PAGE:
8. While the judge and all parties to the case concurred that the Constitution granted voting rights to all citizens, including prisoners, a notable omission was the failure to acknowledge Section 155(2)(a), which mandates the State to take appropriate measures, including legislative ones, to ensure the registration of all qualified citizens as voters. The judge did not reference this section, despite the plaintiffs' reference to it and their request for the court to order the Minister of Justice and ZEC to facilitate voter registration for all prisoners.

The Constitutional Court Case on the Diaspora Vote
9. The precedent set in the case of Shumba & Others v Minister of Justice & Others, while relevant to Diasporans residing outside Zimbabwe, is not applicable to prisoners confined within Zimbabwe. Prisoners, though involuntarily residing in prison facilities, should still be eligible for registration in the constituencies where their prisons are located during their incarceration. The absence of voluntary residence is inconsequential in this context. Consequently, the Constitutional Court's ruling does not serve as authority for the denial of prisoners' voting rights, and the judge's reliance on it was unwarranted.

10. Citizens who are prisoners possess a constitutional right to vote. Pursuant to Section 155(2)(a) and (b) of the Constitution, the Government is duty-bound to enact measures, including legislative ones, to afford all adult citizen prisoners the opportunity and facilities to:

• Transfer their voter registration to the constituencies where their prisons are situated, and
• Exercise their voting rights in any election.
11. While allowing prisoners to transfer their registration presents minimal challenges, enabling them to vote may require additional considerations due to the requirement, under the Electoral Act, for voters to physically visit polling stations. To address this issue, the following measures could be contemplated:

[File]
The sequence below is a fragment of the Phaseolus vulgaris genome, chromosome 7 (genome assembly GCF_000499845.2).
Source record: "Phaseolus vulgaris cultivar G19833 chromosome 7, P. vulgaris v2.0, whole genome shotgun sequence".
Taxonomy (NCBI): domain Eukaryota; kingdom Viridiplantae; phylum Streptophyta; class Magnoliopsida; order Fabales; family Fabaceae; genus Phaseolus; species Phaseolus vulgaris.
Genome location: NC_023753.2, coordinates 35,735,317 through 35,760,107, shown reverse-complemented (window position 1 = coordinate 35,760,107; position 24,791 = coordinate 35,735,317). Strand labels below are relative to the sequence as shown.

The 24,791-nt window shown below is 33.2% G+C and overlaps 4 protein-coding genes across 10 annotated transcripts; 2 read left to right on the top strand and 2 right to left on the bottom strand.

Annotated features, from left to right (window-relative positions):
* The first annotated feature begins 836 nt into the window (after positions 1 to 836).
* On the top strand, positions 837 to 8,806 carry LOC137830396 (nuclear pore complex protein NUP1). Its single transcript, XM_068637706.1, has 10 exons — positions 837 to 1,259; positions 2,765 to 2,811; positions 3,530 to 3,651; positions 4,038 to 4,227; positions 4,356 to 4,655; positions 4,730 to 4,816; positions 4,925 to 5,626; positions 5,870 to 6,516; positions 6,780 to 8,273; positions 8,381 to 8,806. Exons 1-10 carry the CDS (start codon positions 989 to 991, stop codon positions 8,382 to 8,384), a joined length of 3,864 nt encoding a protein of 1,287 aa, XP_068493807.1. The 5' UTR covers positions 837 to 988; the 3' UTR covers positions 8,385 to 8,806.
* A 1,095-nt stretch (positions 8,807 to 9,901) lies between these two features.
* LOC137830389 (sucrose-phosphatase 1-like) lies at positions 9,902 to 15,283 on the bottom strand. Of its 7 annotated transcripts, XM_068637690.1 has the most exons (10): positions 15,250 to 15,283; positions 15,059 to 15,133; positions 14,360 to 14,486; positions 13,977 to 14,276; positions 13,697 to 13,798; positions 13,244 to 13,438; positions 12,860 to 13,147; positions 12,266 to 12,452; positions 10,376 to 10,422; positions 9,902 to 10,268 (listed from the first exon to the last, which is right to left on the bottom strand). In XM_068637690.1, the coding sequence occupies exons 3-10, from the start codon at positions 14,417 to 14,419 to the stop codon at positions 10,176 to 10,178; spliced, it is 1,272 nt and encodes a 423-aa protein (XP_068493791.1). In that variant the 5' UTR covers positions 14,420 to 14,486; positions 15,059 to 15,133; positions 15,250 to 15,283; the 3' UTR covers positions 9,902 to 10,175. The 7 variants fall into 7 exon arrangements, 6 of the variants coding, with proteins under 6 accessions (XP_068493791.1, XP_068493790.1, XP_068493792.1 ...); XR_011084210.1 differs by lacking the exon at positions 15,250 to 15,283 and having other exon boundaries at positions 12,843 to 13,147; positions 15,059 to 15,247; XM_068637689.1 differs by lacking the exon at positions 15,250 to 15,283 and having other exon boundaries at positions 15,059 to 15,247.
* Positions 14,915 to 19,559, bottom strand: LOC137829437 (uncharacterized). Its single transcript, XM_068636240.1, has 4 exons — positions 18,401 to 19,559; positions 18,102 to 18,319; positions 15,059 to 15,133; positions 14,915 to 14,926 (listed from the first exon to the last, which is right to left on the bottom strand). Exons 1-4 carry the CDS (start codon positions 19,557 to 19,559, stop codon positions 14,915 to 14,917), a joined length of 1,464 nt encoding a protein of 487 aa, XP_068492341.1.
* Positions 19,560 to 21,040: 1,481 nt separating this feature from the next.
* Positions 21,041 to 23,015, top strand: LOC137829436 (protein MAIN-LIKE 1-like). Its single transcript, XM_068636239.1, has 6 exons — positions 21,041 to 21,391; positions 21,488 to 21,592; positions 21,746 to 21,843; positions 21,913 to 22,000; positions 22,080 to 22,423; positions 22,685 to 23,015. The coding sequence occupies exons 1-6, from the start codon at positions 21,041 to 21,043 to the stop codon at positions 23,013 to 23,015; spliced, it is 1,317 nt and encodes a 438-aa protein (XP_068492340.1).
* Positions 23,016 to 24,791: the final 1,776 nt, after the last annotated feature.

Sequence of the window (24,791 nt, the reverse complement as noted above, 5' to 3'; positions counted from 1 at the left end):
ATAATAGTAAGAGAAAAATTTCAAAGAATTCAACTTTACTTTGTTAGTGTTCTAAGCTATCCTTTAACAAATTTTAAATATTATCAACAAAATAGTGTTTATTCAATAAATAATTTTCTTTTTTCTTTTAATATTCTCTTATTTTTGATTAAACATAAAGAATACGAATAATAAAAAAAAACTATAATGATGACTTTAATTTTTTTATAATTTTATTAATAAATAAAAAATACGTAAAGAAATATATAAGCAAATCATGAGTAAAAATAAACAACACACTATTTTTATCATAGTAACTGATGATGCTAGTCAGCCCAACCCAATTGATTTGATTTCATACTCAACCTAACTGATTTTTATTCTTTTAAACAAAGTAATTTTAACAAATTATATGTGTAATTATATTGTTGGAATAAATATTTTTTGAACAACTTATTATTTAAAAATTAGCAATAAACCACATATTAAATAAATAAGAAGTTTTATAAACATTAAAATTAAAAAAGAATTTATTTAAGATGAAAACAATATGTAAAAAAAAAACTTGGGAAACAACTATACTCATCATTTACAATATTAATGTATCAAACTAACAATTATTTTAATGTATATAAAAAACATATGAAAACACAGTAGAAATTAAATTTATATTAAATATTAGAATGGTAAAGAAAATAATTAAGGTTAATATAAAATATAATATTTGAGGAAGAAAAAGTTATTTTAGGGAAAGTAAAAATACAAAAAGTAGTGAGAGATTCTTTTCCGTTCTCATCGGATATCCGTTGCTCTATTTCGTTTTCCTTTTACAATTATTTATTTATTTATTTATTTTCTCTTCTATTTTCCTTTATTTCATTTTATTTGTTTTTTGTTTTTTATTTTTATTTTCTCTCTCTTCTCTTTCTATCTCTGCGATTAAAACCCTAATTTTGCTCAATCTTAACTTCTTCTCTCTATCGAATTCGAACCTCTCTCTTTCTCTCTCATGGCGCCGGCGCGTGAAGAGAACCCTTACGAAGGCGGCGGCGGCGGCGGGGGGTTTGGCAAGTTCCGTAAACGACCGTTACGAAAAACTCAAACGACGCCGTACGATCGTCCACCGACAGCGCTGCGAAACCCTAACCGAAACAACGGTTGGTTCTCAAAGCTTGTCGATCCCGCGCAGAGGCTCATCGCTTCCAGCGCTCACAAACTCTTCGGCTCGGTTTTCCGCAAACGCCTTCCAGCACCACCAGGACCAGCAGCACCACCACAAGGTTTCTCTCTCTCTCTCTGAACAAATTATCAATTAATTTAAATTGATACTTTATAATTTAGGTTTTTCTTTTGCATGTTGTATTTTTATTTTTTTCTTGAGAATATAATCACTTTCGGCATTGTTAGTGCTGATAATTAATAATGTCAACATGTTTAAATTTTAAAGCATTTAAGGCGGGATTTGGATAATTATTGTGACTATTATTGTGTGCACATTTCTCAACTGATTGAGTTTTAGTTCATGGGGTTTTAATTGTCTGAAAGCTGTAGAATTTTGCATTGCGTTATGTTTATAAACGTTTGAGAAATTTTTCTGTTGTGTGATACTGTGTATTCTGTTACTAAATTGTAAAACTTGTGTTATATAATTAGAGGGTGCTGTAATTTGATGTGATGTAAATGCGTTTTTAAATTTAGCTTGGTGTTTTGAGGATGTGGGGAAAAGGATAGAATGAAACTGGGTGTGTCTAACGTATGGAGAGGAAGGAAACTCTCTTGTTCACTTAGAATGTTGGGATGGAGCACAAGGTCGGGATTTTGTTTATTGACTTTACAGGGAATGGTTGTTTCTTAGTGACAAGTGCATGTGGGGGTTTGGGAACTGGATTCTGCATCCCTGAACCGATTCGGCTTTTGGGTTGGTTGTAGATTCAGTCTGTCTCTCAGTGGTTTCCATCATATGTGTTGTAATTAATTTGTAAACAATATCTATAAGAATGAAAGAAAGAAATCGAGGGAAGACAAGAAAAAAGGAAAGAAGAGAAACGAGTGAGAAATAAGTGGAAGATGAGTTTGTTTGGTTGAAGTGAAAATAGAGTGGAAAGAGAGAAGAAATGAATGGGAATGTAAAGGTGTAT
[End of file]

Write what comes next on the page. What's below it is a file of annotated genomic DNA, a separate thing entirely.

• Establishment of special polling stations within prison facilities.
• Conveying prisoners to regular polling stations during designated hours under heightened security.
• Alternatively, an amendment to Section 72 of the Electoral Act to grant prisoners the right to vote by post could provide a more viable solution.

12. Irrespective of the chosen method, the Government bears a constitutional obligation to afford prisoners the opportunity to participate in all elections.

13. The judgment in Musarurwa's case, while recognizing prisoners' constitutional right to vote, disappointingly denied them this right. Nevertheless, the judgment's dismissal on the grounds of mootness renders the pronouncements on prisoners' voting rights obiter dictum, and hence not binding upon other courts. Consequently, the plaintiffs and any other parties acting in the public interest may initiate fresh proceedings in the High Court or the Constitutional Court to compel the Government to implement necessary measures, including potential amendments to the Electoral Act, to enable prisoners to exercise their voting rights in elections.
Clifford S Ncube is a Legal Practitioner, Conveyancer and Notary Public, practising in Zimbabwe. Holding an LLB Degree from the University of Cape Town (UCT) and a Diploma in Journalism with the Institute of Commercial Management (UK).He can be contacted at: Cell: +263 777 244 855